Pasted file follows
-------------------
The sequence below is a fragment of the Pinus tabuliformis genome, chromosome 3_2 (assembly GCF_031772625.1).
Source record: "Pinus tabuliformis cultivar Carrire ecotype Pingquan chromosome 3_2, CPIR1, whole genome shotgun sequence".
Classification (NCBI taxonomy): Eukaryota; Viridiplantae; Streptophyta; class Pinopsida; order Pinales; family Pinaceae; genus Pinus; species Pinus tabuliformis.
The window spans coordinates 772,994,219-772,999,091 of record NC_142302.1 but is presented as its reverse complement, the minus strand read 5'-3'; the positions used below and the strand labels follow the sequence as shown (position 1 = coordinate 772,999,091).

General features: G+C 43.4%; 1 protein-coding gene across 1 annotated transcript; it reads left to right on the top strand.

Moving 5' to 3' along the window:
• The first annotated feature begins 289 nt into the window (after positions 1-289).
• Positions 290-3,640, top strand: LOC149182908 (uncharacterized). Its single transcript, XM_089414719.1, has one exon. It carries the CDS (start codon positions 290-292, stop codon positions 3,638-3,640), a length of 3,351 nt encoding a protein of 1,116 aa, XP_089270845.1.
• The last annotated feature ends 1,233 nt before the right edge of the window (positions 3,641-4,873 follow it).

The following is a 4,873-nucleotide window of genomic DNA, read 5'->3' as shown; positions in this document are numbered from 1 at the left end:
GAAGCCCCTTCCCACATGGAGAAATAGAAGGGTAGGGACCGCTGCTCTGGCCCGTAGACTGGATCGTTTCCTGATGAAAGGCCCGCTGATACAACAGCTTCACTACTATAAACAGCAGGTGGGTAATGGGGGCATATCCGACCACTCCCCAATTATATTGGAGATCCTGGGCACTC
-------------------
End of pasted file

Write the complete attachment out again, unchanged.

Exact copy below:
The sequence below is a fragment of the Pinus tabuliformis genome, chromosome 3_2 (assembly GCF_031772625.1).
Source record: "Pinus tabuliformis cultivar Carrire ecotype Pingquan chromosome 3_2, CPIR1, whole genome shotgun sequence".
Classification (NCBI taxonomy): Eukaryota; Viridiplantae; Streptophyta; class Pinopsida; order Pinales; family Pinaceae; genus Pinus; species Pinus tabuliformis.
The window spans coordinates 772,994,219-772,999,091 of record NC_142302.1 but is presented as its reverse complement, the minus strand read 5'-3'; the positions used below and the strand labels follow the sequence as shown (position 1 = coordinate 772,999,091).

General features: G+C 43.4%; 1 protein-coding gene across 1 annotated transcript; it reads left to right on the top strand.

Moving 5' to 3' along the window:
• The first annotated feature begins 289 nt into the window (after positions 1-289).
• Positions 290-3,640, top strand: LOC149182908 (uncharacterized). Its single transcript, XM_089414719.1, has one exon. It carries the CDS (start codon positions 290-292, stop codon positions 3,638-3,640), a length of 3,351 nt encoding a protein of 1,116 aa, XP_089270845.1.
• The last annotated feature ends 1,233 nt before the right edge of the window (positions 3,641-4,873 follow it).

The following is a 4,873-nucleotide window of genomic DNA, read 5'->3' as shown; positions in this document are numbered from 1 at the left end:
GAAGCCCCTTCCCACATGGAGAAATAGAAGGGTAGGGACCGCTGCTCTGGCCCGTAGACTGGATCGTTTCCTGATGAAAGGCCCGCTGATACAACAGCTTCACTACTATAAACAGCAGGTGGGTAATGGGGGCATATCCGACCACTCCCCAATTATATTGGAGATCCTGGGCACTC